Well, not entirely. First of all, the bones themselves are certainly not lost. In fact, I bet if you called up Bohnams Auction House they can tell you exactly where the bones are currently housed! In fact, since they would love to sell it to a public institution, they would be happy to take you right to the skeletons so you can take a long, hard look at them. They aren't lost at all! They are not missing. They are not at the bottom of the sea. They are not ground into a power and used for medicine or dissected in a histology lab and cut up into pieces. They are still here, well known and still articulated. Even if they are eventually sold to a private collector their location is going to be pretty well known. In a worse-case scenario where they are sold to a private collector and that collector decides to prevent access to researchers, do you really think that 40 tons of solid rock are going to be thrown in the garbage can? Sure, 7 million dollars and 40 tons of priceless fossils tossed casually in a trash compactor! Not likely. A collector is going to want to keep the bones in as good of condition as possible otherwise they will be less likely to be able to resell them in the future. Also, most privately held specimens wind up in public hands over time. So, no, the bones themselves are not lost regardless of the status of their next benefactor or the ad hominem ramblings of a handful of folks.

Secondly, is the provenance lost? No, not even close. The locality where the Dueling Dinosaurs were discovered is well known by many people. Researchers now or 150 years from now can easily find the spot. There is no doubt as to where the specimen was found. There is no doubt what rock unit the specimen came from or what stratigraphic layer. There is no doubt at all who found it and under what context. This is a situation unlike that of the late 1800's where many specimens were recovered without locality data. Today, there are hundreds of "scientifically collected" specimens in drawers and museum basements where absolutely no locality or stratigraphy data was collected. Today, many academics and in particular the BLM refuse to publicly show locality data out of fear that someone might come along and either vandalize the site or entice the land owner (if on private land) away from them. So no, the provenance and locality data is still there. We know exactly where it was found.

Third, is the mapping, orientation, geologic or taphonomic data lost? No. The specimens were collected in large blocks of rock, preserving the orientation of the specimens and the rock that encased them. Sedimentary structures, detailed petrology, geochemistry, palynology, etc. is all still retained deep inside the jackets and can still be done at any time. Even such things as micro crossbedding are contained in the jackets and certainly at the quarry where it was recovered. So long as the next benefactor does not remove the specimens from the rock (a very unlikely event) or bulldoze the entire mountainside, all of this data can still be recovered. Let's not confuse, "hasn't been done yet" with "lost."

But what about micro-fossils you say? Well no, those too are also available to those who have the bravery to ask questions and do a little investigation. Microfossils were collected at the site. Many more are still, most likely, in the sediment surrounding the dinosaurs in the large plaster jackets. Many more can be recovered by the buyer and future researchers who are given access to the site. Again, the site location is not lost. It is not being held back, denied access, or sucked up in the Bermuda Triangle. It is not lost in any way shape or form.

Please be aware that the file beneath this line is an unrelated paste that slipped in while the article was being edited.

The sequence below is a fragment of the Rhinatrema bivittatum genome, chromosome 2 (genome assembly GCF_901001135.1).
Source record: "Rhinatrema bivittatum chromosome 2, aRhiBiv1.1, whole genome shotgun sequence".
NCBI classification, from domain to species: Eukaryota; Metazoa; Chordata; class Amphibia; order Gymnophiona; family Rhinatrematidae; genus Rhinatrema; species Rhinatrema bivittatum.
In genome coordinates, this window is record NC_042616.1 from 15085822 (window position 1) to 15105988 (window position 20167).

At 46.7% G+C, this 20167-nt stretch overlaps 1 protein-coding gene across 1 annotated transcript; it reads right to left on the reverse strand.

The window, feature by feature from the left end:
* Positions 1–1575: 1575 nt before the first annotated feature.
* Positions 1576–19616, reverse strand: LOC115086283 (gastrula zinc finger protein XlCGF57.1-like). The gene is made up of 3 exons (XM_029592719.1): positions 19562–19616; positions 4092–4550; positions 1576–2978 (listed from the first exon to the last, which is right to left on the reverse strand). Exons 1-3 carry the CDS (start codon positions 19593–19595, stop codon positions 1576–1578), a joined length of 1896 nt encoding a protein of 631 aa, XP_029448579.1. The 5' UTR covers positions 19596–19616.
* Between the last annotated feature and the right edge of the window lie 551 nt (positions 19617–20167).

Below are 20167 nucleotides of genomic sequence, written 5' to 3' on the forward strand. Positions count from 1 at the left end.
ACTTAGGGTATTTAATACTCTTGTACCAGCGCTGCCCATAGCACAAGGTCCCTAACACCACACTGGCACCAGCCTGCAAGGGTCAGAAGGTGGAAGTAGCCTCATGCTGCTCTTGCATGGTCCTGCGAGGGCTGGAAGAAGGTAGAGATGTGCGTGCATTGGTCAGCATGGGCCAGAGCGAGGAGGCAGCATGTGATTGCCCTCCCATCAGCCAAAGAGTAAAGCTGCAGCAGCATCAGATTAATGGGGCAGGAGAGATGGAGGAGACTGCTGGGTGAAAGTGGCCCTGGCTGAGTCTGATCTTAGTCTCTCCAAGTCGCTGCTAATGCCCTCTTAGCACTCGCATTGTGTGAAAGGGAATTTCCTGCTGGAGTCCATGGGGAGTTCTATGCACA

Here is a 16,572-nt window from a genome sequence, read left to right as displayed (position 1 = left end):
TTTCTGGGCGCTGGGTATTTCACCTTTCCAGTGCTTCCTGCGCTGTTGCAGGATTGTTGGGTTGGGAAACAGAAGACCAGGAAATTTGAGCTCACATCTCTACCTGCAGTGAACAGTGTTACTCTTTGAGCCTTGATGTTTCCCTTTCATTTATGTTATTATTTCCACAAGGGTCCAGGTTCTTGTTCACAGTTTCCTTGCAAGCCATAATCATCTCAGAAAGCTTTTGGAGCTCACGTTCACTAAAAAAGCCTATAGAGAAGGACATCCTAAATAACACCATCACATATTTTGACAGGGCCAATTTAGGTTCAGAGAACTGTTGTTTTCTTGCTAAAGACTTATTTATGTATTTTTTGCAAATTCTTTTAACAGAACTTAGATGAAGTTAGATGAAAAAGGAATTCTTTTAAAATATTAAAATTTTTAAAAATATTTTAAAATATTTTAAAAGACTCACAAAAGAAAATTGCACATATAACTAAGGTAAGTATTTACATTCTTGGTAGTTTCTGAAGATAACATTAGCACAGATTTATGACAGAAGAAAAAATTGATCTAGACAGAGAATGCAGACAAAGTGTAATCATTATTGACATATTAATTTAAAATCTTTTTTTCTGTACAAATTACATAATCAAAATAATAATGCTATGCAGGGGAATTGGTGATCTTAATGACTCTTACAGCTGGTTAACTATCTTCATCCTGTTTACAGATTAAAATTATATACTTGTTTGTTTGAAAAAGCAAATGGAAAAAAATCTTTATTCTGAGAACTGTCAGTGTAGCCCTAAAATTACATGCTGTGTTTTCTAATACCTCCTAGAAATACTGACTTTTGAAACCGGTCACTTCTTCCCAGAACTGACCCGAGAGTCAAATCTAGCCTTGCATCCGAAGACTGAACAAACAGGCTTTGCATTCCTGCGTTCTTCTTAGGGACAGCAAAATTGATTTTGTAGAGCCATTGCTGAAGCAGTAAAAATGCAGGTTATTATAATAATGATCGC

Could access be denied in the future to some professionals? Sure, particularly to those who threaten to confiscate skeletons via eminent domain or government heavy handedness (that's another rant for the future). There have been several examples of some academics trying to do this, and those who have been known to do this, will most likely not be allowed out there and rightly so. Access to the site could very well be denied to some, but isn't this the case with any site? Public or private? I'd like to get a close up look at the old MOR 555 site. Or how about "C-REX", or any other cool fossil locale on public or private lands the academics have published on? Can anyone, particularly an independent paleontologist like me, get access to these sites? Not hardly. Go ahead and try.

But, it wasn't collected by "professionals"! These collectors do not have paleontology degrees and therefore are not qualified to excavate! Well, aye there's the rub, isn't it? No, it wasn't collected by folks with a grand degree or diploma on the wall. But, does a shiny piece of paper make one a professional or an expert in everything? Or does it show the level of passion or for that matter, ethics the individual has? Does it show how much field time they have logged? Or experience in fossil preparation or restoration? NO! To claim that a specimen is worthless simply because it was not collected by people with an advanced paleontology degree is an elitist, ignorant comment. Many amateurs, collectors, and commercial paleontologists have a vast array of passion, knowledge, associated skills, and experience that they bring to the table. All of it for the benefit of science whether they expect to be paid for their labors or not.

Jack Horner himself, at the recent NAPC convention in Gainesville, FL said "70% of specimens in museums today were found by amateurs." Well, Jack... does that mean 70% of all museum specimens are worthless? No. Not hardly. But, by his quoted standard, he must consider them so. In fact, along those same lines, most "professional" academic digs consist of one or two PI's (aka "principle investigators"- usually the ones with an advanced degree) and a large group of volunteers and students in support, none of which most likely, have advanced paleo degrees (at least not yet in the students case). Without those folks, few academic digs would ever even scratch the surface.